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The problem with trying to know the unknowable 

You don’t know what you don’t know. It’s a well-worn cliché, but the saying holds particular meaning for lawyers. The complexity, depth, and interconnectedness of the law make it nearly impossible for attorneys to stay on top of developments in the law and the business of law without help.

Take, for example, the search for legal information. Some lawyers choose to start with a basic Google search or some other low-cost inquiry. Others turn to legal research tools such as Westlaw Edge.

As in most facets of life, you get what you pay for. So even working on a topic as seemingly simple as “dischargeable debt in bankruptcy” will require knowledge of specific details and nuances that probably aren’t going to show up in Google.

Here’s another example: If you’re looking for information on “starting an LLC in the state of California,” you’ll find plenty of content on the web. You might even discover some valuable context to help drive your next actions or subsequent research. But the information you find on the web at large isn’t necessarily trustworthy.

Who is the author? How up-to-date is the content? Is it relevant to your needs? Is it even correct? You can’t always tell, and that’s a huge problem.

Even when it comes to a basic legal matter, there are obvious and not even remotely obvious adjacent legal issues that will affect your process and your work product. Knowing all those other things isn’t possible on your own, because the time required to gain all that knowledge is prohibitive.

Infinite complexity? Say hello to finite resources

The problem of the unknowable is axiomatic to every practicing attorney. The job is incredibly complex. The clients are relentlessly unforgiving. And the need for knowledge and know-how is impossible ever to satisfy completely.

Even when you’re confident you’ve found the most accurate and current legal information, there may be unseen risks lurking within the very complexity of the law. Because you take your professional and ethical obligations seriously, you conduct appropriate due diligence. But the truth is, you’ll never know it all.

What’s an attorney to do?

1. Close the knowledge gaps with knowledgeable people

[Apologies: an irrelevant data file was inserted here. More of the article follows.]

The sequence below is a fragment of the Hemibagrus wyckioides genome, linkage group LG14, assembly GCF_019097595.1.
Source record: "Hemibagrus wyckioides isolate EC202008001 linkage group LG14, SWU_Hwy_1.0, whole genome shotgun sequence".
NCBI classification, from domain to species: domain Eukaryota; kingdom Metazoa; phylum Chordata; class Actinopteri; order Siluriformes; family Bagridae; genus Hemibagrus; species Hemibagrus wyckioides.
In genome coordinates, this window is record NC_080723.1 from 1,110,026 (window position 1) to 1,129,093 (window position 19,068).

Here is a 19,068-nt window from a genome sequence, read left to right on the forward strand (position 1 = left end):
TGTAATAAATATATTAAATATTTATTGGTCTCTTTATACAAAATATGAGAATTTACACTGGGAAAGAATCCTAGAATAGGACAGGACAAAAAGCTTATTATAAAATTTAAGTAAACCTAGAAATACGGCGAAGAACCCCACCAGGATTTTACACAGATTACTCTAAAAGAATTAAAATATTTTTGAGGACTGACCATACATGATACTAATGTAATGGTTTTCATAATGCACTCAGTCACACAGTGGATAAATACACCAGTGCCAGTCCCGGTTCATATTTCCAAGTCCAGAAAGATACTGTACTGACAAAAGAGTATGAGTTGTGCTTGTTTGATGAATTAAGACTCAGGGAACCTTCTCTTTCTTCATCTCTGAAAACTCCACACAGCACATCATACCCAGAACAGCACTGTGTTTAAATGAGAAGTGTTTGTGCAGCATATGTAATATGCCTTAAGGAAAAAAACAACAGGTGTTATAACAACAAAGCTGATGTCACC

Start by making the most of any institutional knowledge you can access. If circumstances allow, ask for help. The effectiveness of that help will vary depending on the number of your peers, their levels of expertise, and good old-fashioned knowledge.

For lawyers working at a solo or small firm, this is easier said than done. Consider participating in online communities, mentorships, networks, and the like. These traditional sources of information have buttressed the expertise of millions of lawyers over time. For attorneys who need more reliable access to that knowledge or a deeper pool of expertise, paid services such as Practical Law take peer knowledge and tactical know-how to the next level.

2. Add processing power to your brainpower
You can let yourself off the hook for this one. Where our limited human abilities fail, technology can pick up the slack. The task of uncovering connections and dependencies that were previously improbable, if not impossible, to find has now been reduced to a matter of clicks.

All that’s left for attorneys and law firms to do is to get better at using the technology at their disposal. It’s understandable that many lawyers don’t want to dive deep into software manuals, but there is now an expectation of technical competence within the profession and among clients. Even within your firm, underused or misunderstood tools aren’t benefitting anyone.

What’s the takeaway?

Though daunting, the problem of knowing the unknowable isn’t entirely impossible to solve. The combination of human experience and technical progress can work together to overcome the challenges of an opaque and confusing legal landscape. All you have to do is make a conscious effort to connect the people and the tools at your disposal.